Halfway into the season, the question is simple: How good are the Seahawks?
My answer: We’re about to really find out.
Believe me, a 6-2 start has been exceptional – I’m hardly complaining. We all know it’s never easy to win games against anyone in the NFL. But those six wins have come against teams that are a combined 13-31-1 this season, while the two losses have been against teams that are combined 12-3. It basically means that they’ve won the games they’ve should’ve won – and lost games against elite teams.
And it also means that the real answer to how good the Seahawks are will come over the course of the next month and a half – including a five-game stretch as tough as I can remember.
This time next Sunday – whatever happens against Tampa Bay – the Hawks will be looking at four of their next five games on the road against teams that are 26-12 this season – none of them with a losing record. The first of those games will be against an undefeated Niners team that’s had a full 11 days of rest on Monday Night Football after playing the Cardinals this Thursday.
In the words of Thomas Paine: “These are the times that try men’s souls.” And this is where we find those answers.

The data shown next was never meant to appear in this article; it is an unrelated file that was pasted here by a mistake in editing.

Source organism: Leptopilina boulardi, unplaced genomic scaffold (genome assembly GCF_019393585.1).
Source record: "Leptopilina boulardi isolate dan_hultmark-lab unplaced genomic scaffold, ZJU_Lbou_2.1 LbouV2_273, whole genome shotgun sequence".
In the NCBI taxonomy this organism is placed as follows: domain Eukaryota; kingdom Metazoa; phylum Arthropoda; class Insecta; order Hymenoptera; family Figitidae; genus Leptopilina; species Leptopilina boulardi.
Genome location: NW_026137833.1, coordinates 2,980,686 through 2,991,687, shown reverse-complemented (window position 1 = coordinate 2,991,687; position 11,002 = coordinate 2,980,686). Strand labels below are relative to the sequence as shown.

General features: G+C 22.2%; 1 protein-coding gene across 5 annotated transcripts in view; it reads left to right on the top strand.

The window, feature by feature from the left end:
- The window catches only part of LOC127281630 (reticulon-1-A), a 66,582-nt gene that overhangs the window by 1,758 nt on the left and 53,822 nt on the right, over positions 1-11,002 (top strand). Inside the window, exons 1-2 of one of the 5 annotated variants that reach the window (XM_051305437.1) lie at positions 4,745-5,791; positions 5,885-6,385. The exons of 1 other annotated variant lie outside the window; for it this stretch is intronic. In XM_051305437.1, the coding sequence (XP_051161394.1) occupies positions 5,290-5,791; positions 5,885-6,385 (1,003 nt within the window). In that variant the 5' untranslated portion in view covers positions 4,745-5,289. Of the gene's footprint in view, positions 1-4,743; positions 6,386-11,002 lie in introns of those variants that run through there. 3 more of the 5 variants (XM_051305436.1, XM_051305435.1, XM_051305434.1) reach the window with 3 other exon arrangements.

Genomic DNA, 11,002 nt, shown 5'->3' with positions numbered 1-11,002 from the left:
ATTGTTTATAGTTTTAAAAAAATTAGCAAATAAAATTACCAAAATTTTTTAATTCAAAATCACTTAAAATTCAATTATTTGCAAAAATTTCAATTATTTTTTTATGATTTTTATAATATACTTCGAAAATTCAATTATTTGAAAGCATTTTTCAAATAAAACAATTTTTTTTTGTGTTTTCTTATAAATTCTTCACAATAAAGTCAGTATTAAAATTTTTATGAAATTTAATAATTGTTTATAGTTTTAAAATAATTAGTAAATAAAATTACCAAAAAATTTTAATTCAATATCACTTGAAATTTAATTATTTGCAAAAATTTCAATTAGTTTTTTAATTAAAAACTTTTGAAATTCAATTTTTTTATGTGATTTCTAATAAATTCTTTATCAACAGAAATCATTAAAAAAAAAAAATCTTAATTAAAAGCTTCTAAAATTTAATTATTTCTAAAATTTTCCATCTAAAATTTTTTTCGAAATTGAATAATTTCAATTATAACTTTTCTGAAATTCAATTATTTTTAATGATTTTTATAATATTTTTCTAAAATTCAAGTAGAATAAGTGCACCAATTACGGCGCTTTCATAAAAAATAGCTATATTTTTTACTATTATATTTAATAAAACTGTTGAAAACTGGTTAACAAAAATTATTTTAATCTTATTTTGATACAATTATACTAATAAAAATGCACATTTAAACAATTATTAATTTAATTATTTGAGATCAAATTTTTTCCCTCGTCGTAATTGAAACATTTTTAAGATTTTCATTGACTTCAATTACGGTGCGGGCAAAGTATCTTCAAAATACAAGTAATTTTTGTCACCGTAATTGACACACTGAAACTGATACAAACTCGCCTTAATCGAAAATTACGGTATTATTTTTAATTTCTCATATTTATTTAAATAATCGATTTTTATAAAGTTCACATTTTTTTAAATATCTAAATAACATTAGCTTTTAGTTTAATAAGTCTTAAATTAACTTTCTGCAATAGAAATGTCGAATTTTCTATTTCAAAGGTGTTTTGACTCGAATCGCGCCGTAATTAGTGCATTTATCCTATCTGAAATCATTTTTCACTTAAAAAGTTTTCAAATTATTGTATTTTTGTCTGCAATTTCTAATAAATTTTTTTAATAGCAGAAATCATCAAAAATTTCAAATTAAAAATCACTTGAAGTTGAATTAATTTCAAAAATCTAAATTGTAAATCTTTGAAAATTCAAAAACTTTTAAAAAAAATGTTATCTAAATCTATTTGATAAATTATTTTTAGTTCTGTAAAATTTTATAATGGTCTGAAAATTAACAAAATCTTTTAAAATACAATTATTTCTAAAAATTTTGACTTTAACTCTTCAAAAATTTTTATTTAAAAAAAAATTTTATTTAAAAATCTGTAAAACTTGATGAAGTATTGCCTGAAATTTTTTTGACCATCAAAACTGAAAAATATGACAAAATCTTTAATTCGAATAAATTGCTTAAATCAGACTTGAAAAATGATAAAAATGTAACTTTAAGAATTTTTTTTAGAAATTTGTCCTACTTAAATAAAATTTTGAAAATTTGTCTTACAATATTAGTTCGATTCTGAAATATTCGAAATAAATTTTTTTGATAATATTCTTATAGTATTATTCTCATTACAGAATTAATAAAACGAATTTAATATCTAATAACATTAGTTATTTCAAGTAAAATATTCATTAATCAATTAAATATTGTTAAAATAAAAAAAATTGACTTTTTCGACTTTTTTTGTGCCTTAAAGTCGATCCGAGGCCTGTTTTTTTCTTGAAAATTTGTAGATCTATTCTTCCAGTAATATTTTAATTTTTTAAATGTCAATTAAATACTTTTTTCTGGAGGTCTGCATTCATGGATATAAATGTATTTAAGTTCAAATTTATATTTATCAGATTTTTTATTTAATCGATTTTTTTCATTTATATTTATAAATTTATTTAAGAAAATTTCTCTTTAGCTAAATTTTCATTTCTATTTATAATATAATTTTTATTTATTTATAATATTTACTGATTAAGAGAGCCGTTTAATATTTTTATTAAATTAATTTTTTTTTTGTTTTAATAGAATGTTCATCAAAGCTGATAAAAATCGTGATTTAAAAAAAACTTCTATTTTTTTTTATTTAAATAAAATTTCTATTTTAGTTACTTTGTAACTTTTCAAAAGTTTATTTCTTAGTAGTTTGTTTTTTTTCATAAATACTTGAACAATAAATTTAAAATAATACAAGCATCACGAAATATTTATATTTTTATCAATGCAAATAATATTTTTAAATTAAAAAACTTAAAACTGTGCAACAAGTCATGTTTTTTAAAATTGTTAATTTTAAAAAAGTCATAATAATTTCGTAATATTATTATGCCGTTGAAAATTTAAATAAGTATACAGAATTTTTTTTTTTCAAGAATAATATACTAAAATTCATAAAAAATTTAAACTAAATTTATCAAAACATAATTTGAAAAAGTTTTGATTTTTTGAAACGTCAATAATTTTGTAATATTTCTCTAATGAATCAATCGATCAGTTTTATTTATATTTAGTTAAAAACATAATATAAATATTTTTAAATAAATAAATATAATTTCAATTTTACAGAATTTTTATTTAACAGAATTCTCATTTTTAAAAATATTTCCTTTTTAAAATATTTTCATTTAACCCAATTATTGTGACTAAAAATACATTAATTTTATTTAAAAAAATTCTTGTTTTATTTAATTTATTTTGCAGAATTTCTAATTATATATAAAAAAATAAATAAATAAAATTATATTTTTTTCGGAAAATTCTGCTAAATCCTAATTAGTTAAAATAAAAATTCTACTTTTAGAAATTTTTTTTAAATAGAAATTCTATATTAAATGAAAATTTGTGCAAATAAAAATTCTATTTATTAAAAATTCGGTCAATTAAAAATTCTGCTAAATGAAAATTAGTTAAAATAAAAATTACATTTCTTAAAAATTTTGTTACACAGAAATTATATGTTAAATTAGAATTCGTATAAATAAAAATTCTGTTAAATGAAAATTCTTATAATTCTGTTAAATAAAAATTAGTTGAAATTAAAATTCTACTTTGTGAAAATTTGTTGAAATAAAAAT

Are there reasons to be pessimistic? Sure. Youth in the secondary, a lack of sacks so far, injuries on the offensive line. But there’s one overriding reason to be cautiously optimistic: Not since Pete Carroll’s very first season in Seattle have the Seahawks had a losing record in the second half of a year. It’s reflective of Carroll’s emphasis on finishing. The Hawks have been 5-3 or better in the second half of seven of the last eight seasons. They find their chemistry, they grow from their mistakes, and they finish strong.
As Pete Carroll has said so many times this season in various areas of their game, “We’re just getting started.” And there’s proof in the pudding: just look at the eight years.
And I’m sure most would agree that as long as Russell Wilson stays healthy, this team has as good a chance as any to do something special. It has as good a chance as any to silence the critics who are harping on the fact that five of Seattle’s wins have come against teams with losing records.
Remember, the old adage goes, “You are what your record says you are.” And right now, the Hawks have one of the best records in the NFC.
How good they really are? I’ll be more prepared to answer that question after the game in Carolina on December 15.